This project makes use of Nox to manage running tests and other tasks. The
tests can be divided into three categories: checks, unit tests and regression
noxfile.py defines “sessions” that configure these
tasks. These are described in the next section. The unit and regression tests
make use of pytest.
The repository includes a Poetry
pyproject.toml file to help you set up a
virtual environment with Nox and other development dependencies. From the
repository checkout root directory execute:
You might encounter issues with Poetry if you are not using the same version
(especially older versions) as the one used to create the
file. The poetry version recorded near the top of
.github/workflows/tests.yml will be your best bet for avoiding issues,
but newer versions should work as well.
Poetry will create a virtual environment in .venv, which you can activate like this (on Linux/macOS):
Now Nox is available for running the tests. Alternatively, you can run Nox through Poetry:
poetry run nox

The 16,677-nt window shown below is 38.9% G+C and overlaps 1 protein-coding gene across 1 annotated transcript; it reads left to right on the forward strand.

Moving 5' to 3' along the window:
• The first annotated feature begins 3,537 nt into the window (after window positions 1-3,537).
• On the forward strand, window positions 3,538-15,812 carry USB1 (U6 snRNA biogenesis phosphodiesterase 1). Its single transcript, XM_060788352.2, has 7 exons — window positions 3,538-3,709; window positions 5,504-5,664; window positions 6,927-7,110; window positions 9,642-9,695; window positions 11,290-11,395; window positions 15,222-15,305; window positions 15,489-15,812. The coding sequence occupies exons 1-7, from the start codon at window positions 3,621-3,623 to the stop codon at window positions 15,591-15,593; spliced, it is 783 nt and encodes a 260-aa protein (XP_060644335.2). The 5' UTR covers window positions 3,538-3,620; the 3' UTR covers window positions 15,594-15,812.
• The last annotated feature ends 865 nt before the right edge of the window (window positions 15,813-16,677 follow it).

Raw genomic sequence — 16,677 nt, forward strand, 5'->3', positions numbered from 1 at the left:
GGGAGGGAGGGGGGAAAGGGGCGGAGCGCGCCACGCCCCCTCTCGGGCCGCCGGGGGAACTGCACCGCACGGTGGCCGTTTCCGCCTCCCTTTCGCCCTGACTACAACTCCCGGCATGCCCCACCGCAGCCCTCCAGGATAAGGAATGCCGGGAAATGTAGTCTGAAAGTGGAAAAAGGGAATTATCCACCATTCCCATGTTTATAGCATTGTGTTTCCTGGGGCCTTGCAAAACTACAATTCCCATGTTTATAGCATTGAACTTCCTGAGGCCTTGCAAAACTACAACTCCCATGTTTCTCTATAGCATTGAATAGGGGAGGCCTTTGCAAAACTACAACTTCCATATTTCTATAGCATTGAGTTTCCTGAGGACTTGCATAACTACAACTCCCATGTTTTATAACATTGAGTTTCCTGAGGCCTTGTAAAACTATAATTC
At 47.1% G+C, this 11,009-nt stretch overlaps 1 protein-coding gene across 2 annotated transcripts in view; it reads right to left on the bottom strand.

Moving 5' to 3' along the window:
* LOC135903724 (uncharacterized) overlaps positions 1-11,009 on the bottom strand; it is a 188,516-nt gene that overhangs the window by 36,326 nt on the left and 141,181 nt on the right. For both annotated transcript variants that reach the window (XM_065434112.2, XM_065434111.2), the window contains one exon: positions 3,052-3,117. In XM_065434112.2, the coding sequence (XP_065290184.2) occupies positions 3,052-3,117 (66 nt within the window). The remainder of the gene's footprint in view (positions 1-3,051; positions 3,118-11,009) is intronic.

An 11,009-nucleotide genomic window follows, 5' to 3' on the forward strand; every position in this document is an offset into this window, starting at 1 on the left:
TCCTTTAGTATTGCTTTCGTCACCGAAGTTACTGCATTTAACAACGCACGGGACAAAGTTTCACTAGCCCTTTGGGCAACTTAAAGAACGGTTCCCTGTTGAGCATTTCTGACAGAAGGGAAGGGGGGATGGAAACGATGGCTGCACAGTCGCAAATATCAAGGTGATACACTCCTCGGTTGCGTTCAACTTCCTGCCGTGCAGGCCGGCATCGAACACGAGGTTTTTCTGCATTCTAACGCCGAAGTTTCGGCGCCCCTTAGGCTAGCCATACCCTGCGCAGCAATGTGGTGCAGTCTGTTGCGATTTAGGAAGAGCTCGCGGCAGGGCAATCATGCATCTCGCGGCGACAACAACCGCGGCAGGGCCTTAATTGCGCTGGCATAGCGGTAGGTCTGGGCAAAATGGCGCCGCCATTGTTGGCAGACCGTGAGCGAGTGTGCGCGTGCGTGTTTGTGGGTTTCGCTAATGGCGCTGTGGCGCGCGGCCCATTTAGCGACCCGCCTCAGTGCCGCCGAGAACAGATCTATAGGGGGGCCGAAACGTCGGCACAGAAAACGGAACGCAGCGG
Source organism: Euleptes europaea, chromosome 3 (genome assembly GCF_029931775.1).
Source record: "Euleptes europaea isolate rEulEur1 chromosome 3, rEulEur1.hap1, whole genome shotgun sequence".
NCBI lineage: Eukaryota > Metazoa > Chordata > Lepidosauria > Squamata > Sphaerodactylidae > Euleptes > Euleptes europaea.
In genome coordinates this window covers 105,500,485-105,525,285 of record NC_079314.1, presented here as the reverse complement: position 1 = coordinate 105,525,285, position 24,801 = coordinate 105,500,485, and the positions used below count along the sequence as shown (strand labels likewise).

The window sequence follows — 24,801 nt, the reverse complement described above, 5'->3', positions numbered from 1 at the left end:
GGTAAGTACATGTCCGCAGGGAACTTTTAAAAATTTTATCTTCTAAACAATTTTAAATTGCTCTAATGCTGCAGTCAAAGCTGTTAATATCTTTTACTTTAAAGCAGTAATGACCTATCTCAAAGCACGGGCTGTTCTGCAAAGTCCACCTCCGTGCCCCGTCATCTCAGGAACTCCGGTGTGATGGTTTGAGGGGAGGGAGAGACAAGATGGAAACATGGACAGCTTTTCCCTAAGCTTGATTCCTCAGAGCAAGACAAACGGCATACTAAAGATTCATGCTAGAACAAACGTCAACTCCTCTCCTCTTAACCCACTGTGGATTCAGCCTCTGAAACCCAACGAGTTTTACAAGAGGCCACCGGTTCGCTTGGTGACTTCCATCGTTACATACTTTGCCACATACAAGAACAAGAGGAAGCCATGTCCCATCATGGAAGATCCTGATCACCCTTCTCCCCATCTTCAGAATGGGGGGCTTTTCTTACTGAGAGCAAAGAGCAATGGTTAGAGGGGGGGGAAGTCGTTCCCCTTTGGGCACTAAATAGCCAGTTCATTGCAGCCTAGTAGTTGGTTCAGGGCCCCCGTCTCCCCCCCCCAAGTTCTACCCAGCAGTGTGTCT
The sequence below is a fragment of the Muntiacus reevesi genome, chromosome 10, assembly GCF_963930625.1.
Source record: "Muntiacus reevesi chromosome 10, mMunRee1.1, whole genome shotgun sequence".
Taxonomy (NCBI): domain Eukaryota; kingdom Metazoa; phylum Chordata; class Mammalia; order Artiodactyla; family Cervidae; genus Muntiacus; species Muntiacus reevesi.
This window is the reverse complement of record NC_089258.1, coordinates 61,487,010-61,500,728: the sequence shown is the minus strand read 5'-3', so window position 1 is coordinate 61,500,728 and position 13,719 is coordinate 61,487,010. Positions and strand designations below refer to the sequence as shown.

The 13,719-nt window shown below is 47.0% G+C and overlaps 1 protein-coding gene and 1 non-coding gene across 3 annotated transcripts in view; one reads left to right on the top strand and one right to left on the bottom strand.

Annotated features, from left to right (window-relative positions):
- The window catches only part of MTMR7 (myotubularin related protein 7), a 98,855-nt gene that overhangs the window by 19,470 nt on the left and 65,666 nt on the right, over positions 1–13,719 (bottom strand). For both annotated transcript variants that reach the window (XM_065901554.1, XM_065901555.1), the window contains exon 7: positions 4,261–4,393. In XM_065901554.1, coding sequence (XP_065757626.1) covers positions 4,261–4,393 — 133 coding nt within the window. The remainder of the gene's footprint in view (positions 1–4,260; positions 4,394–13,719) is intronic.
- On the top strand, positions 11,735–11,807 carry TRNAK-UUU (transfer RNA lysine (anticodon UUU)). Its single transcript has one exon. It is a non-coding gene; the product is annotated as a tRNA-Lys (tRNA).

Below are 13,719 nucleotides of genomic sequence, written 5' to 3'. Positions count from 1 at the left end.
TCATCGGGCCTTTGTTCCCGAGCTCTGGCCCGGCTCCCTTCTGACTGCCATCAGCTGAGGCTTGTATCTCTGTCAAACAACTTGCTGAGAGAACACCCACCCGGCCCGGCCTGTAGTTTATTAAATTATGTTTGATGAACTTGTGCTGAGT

nox without any arguments will run the check, check_docs,
unit and regression sessions. Refer to the next section for an overview of
Running the tests on Windows
Some tests rely on symlinked files checked into the repository. Git on Windows requires some additional configuration to be able to support these.
The following sessions execute unit tests and regression tests:
Runs the unit tests.
Runs integration/regression tests. Each of these tests render a tiny document (often a single page) focusing on a specific feature, which means they also execute quickly. Their PDF output is compared to a reference PDF that is known to be good. This requires Graphviz, ImageMagick and either MuPDF’s mutool or poppler’s pdftoppm to be available from the search path.
These sessions are parametrized in order to run the tests against both the
source and wheel distributions, and against all supported Python versions.
nox --session unit will run all of these combinations. Run
nox --list to display these. You can run a single session like this: